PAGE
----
Beware of potential flaws when interpreting Airbnb datasets

Airbnb data analytics platform

Since London’s legislature is focused on finding owners or managers who operate multiple properties, it can be tempting to look at various Airbnb datasets and jump to conclusions about how many listings fall under multi-listing hosts. However, given the questionable accuracy of the data, we want to share some cautionary advice to avoid leaping to incorrect assumptions:

Be aware of the risk of confusing any multi-listing owner with a multi-property owner, which could include:

  • A host who owns a 3-bedroom apartment then rents out 2 of the bedrooms and finally creates 1 listing per bedroom – a total of 2 listings.
  • A host who owns 2 apartments, then rents them both out and finally creates1one listing for each apartment – a total of 2 listings as well.
  • A host who owns a 2-bedroom apartment but takes the savvy move of creating 2 listings for it on Airbnb: one listing for the entire 2-bedroom apartment and a separate listing for the same apartment as a 1-bedroom apartment – again, a total of 2 listings. This strategy is possible – and even encouraged – on Airbnb. The platform even makes it easy to synchronize the calendars of the same property represented by several different listings. 

These statistics, based on various Airbnb data analytics platforms, do not expose multi-property managers hiding behind single listings.

  • A common tactic of some property managers looking to skirt the rules is to list each of their units under separate Airbnb accounts. These property managers often use fake names and stock photos to make the host profiles seem legitimate. This way, each of their host accounts will have just one listing attached to them. The Co-Host and Team features on Airbnb are easy to use for that purpose.

Remember that many multi-listing hosts run perfectly legitimate businesses.

  • When you look at Inside Airbnb’s list of top hosts with multiple listings, you can clearly see the names of well-known companies such as Veeve, City Relay, and Sonder. There’s nothing wrong with these.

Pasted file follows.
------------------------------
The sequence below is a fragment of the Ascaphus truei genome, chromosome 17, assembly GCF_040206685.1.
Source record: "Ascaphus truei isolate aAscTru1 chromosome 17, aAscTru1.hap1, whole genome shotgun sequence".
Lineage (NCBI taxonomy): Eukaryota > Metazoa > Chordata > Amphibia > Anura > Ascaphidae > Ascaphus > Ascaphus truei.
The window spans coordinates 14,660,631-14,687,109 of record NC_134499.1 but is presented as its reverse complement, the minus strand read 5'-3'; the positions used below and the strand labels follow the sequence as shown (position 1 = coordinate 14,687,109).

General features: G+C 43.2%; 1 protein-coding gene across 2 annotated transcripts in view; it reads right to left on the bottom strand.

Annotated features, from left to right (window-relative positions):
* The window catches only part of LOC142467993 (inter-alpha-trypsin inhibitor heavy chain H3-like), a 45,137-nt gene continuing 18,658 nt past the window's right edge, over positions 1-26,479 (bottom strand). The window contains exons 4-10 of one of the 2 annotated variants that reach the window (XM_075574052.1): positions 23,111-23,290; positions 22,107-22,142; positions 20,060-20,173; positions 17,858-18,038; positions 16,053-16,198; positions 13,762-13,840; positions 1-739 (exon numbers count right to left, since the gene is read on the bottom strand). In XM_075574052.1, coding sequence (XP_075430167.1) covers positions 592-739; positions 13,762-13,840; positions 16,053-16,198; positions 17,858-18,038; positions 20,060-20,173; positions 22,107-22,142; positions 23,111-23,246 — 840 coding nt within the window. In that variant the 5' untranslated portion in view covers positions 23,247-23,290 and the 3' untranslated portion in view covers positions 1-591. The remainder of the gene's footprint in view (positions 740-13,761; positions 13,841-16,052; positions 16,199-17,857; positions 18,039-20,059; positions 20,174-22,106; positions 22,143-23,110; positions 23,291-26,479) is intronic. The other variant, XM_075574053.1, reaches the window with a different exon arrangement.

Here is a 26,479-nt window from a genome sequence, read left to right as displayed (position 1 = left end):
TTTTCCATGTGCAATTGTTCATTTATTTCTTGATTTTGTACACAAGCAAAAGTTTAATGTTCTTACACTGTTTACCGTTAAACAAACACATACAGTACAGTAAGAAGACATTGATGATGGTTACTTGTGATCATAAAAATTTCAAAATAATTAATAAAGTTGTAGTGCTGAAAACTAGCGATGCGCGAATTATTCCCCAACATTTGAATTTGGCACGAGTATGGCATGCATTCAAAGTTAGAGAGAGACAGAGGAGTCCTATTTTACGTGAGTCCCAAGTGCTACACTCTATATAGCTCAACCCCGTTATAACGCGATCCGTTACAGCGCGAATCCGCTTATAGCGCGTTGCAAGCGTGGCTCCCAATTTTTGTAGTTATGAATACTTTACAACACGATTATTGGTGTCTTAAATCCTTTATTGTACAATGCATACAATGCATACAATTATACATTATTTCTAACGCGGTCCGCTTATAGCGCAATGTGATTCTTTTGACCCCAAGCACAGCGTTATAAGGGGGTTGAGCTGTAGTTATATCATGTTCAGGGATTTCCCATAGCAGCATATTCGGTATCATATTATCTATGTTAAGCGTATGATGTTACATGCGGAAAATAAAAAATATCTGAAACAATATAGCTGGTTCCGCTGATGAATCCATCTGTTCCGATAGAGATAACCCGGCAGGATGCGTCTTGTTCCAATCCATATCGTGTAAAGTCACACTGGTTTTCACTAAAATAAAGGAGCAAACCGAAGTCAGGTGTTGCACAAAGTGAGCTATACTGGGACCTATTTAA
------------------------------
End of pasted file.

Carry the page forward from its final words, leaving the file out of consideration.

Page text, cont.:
Short-term rentals in London: Professionalization is rising, but it’s not always wrong

airbnb datasets London

Professionalization might get a bad rap in the local regulations world, but when we look at the short-term rental industry overall, we see that professional property management companies make a lot of positive contributions. 

While some property managers or operators may use short-term rental platforms as a way to evade local legislation or scam guests, the many legitimate property managers out there truly understand hospitality and provide great products. The new generation of short-term rental “brands,” like Sonder and Stay Alfred, deliver safe, reliable experiences and operate with a high standard of service in their markets across the world. Smaller-scale property managers also operate more efficiently and have better access to resources than some individual owners/managers.

In addition, a crop of vacation rental consultants, podcasts, and other resources have sprung up to teach people how to create systems and standard operational procedures (SOPs) to scale their businesses.

With increased scrutiny given to professional short-term rental managers in London, what is really at stake here is that the local government is concerned with shady property management companies that breach their rental caps. These two types of property management are completely different and shouldn’t be lumped together. We want to push for more accurate Airbnb data sets and methods to identify the bad players so their actions don’t ruin the short-term rental game for the professional hosts running legitimate businesses.